What has happened to the American economy was avoidable. It was not just that those who were entrusted to maintain the economy's safety and soundness failed to do their job. There were also many who benefited handsomely by ensuring that what needed to be done did not get done. Now we face a choice: whether to let our response to the nation's woes be shaped by those who got us here, or to seize the opportunity for fundamental reforms, striking a new balance between the market and government.
Joseph E. Stiglitz, a Nobel Prize-winning economist, is a professor at Columbia University.
from Grace Kpohazounde :
Date: 13 October 2008
Subject: Informative Videos.
I hope you're doing well. I came across two very informative videos that i wanted to share with you.
The first one is a documentary made by Kevin Annett and Louie Lawless on the Indian's Genocide in Canada.
The other one is about Dr Wouter Basson, a South African scientist. During the Apartheid regime he was working on a project financed by the SA Government, France, the US, Israel, Irak...whose aim was to find a weapon of mass destruction to annihilate the black population.
Have a nice day,
from Socialist Worker :
Datre: 15 October 2008
Subject: American Democratic Socialist critique of the U. S. Presidential Campaign & "Identity Politics".
Sharon Smith - Unite and Fight? Marxism and Identity Politics - Socialism
(19 août 2008)
This is a message from Carolyn "Rusti" Eisenberg, Beth McKillen, and Margaret Power on behalf of the Steering Committee of Historians Against the War.
Although temporarily eclipsed by the economic crisis, the wars in Iraq and Afghanistan and the possibility of an armed confrontation with Iran will loom large in the next administration. And while this is barely mentioned, the $612 billion in defense spending for FY 2009, just authorized by the House of Representative, could seriously constrain the ability of the US government to provide urgently needed domestic expenditures.
Across the country, students are paying unprecedented attention to this presidential election. This is a "teachable moment," when we can provide vitally needed education on the issues and on the role of office-holders.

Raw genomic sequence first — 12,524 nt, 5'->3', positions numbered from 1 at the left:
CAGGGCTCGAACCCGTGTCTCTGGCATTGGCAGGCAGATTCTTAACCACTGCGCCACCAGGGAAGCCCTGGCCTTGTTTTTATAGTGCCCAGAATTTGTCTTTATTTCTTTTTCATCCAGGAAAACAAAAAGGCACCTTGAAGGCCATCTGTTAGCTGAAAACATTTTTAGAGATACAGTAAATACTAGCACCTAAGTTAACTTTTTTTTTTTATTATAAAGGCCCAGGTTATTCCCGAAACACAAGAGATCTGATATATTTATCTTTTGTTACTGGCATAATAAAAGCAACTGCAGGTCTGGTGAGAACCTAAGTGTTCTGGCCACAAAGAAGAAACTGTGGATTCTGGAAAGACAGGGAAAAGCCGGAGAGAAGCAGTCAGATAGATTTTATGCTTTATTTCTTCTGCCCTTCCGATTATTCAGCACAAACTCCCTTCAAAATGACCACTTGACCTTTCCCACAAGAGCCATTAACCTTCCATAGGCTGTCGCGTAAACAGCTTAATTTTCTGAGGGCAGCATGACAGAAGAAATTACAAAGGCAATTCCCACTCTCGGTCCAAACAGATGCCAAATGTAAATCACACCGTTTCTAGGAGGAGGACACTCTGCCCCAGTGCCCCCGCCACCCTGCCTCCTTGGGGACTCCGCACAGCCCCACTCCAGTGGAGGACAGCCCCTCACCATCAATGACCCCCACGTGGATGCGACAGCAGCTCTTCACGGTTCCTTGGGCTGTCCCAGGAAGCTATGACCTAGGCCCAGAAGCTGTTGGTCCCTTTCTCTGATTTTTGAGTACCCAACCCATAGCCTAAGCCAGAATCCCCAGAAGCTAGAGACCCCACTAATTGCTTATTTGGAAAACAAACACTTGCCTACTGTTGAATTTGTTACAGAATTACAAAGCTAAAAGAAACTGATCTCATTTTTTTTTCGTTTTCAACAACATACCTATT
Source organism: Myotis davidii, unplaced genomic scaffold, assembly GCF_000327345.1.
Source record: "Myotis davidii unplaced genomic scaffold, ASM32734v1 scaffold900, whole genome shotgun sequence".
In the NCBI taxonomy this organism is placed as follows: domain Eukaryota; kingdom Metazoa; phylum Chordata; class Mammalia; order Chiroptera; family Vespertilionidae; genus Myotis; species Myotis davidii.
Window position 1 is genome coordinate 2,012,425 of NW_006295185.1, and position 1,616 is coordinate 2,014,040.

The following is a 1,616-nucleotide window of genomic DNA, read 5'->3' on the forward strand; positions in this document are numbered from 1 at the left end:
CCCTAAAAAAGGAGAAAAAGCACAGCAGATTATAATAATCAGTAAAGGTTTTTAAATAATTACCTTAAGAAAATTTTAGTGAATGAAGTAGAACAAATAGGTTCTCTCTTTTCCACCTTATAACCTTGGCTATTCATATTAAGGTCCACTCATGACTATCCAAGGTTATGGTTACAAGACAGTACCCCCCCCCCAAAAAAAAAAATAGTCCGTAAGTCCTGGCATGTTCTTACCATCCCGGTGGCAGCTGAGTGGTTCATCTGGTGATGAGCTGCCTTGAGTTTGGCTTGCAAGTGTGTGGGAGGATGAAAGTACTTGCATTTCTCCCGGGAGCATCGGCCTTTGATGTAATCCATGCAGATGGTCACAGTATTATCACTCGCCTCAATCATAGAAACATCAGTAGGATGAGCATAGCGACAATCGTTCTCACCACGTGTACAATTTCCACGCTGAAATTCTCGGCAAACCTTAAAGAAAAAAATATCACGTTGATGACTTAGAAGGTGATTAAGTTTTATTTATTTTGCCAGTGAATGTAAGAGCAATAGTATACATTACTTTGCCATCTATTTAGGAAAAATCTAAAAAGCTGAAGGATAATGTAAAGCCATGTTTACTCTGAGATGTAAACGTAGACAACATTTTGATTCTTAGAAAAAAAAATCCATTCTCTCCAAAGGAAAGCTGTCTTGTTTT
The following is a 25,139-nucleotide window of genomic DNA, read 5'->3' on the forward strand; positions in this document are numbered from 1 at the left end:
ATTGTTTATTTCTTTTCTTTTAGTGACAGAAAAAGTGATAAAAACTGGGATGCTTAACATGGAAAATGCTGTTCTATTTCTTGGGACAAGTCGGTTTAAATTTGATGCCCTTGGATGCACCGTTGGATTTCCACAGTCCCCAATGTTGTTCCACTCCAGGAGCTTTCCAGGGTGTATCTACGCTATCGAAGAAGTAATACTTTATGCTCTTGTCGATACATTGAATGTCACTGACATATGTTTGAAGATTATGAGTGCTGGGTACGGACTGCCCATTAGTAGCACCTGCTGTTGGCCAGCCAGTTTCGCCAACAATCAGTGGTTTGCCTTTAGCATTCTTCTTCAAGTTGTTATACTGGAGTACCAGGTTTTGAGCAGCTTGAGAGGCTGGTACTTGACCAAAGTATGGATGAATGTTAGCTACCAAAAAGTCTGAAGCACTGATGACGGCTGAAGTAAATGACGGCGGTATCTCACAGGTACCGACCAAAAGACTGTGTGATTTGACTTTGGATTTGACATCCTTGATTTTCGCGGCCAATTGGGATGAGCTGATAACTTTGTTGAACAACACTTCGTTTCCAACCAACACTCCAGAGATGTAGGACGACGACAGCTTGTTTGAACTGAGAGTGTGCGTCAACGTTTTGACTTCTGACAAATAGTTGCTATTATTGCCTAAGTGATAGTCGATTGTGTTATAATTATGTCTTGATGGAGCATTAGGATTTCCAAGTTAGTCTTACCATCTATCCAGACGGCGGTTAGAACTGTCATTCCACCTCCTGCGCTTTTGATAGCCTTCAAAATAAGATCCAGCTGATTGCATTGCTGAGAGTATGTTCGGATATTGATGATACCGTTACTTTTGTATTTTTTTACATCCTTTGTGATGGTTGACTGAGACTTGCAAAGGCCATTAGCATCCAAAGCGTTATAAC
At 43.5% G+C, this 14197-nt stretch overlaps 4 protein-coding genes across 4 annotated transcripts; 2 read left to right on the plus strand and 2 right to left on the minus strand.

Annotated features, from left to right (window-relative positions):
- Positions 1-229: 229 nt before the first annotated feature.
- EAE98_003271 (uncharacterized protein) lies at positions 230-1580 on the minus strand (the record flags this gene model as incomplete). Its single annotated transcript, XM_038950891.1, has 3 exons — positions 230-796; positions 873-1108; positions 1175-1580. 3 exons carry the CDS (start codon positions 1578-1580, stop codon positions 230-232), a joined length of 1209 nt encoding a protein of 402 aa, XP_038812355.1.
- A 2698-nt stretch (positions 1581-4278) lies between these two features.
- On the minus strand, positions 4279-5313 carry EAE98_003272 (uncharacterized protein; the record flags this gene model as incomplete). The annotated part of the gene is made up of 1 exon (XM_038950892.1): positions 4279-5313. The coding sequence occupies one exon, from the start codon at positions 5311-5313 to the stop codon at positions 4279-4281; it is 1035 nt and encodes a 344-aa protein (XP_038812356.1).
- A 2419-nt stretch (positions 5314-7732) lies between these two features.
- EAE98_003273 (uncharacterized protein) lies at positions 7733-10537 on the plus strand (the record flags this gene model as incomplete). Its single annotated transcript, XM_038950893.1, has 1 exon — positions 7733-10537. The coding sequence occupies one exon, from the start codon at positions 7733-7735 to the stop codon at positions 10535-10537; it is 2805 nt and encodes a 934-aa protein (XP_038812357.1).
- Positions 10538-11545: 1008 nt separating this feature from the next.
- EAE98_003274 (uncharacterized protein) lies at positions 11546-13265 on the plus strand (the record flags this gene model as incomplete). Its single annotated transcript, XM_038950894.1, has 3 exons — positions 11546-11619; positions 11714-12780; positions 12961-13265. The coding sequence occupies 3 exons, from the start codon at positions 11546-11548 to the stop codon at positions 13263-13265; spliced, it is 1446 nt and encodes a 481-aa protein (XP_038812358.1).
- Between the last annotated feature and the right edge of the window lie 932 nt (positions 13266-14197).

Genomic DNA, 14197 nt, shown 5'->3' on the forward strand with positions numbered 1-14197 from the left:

*Many historians and social scientists around the country have scheduled on-campus forums to engage questions of war and peace. However, if such programs have not occurred we encourage historians to take the lead in creating pre-election educational events. These can be modest initiatives- a film showing, a panel discussion that draws on local expertise, a campus debate. Or you may wish to draw upon our list of outstanding scholars and peace activists who have agreed to speak on campuses and to waive an honorarium if the school lacks sufficient funds. (This would be a last minute invitation, but there are many flexible people on the list...who might agree to participate even on short notice.) HAW Speakers list: http://www.historiansagainstwar.org/teachin/speakers.htm
* While maintaining a non-partisan stance, we can provide information about the record of Congressional office-holders. Over the past two years, Congress has taken numerous votes on the Iraq war and all incumbents have made a clear record. Yet most constituents have no idea where their elected officials actually stand. You can obtain Congressional Report Cards for your district and state from United for Peace and Justice by clicking here. Please distribute widely and forward to friends.
And keep us posted on your campus events. email@example.com. For additional information, contact us at:
Carolyn Eisenberg firstname.lastname@example.org
Beth McKillen Elizabeth.McKillen@umit.maine.edu
Margaret Power email@example.com
haw-info mailing list
from Moufid Boudaoud :
Date: 8 October 2008
Subject: Two Views on the End of American Liberalism.
Enclosed are two articles documenting how the fall of the United States as a super power occurred following the recent financial crisis in Wall Street. The first one belongs to British philosopher John Gary in which he compares the collapse of American imperialism with that of the Soviet Union. On the other hand, the neo-con Francis Fukuyama, though he admits the failure of Reagan policies in the last 20 years, speaks about how to restore faith in the American system. Both articles appeared recently and swirled around the internet for the last couple of weeks, for they have stirred a heated debate over the reality surrounding the decline and eventual fall of the Empire. I hope you will find them an interesting material to be published in your next newsletter.
A shattering moment in America's fall from power
© The Observer,
Sunday September 28 2008
The global financial crisis will see the US falter in the same way the Soviet Union did when the Berlin Wall came down. The era of American dominance is over.
Our gaze might be on the markets melting down, but the upheaval we are experiencing is more than a financial crisis, however large. Here is a historic geopolitical shift, in which the balance of power in the world is being altered irrevocably. The era of American global leadership, reaching back to the Second World War, is over.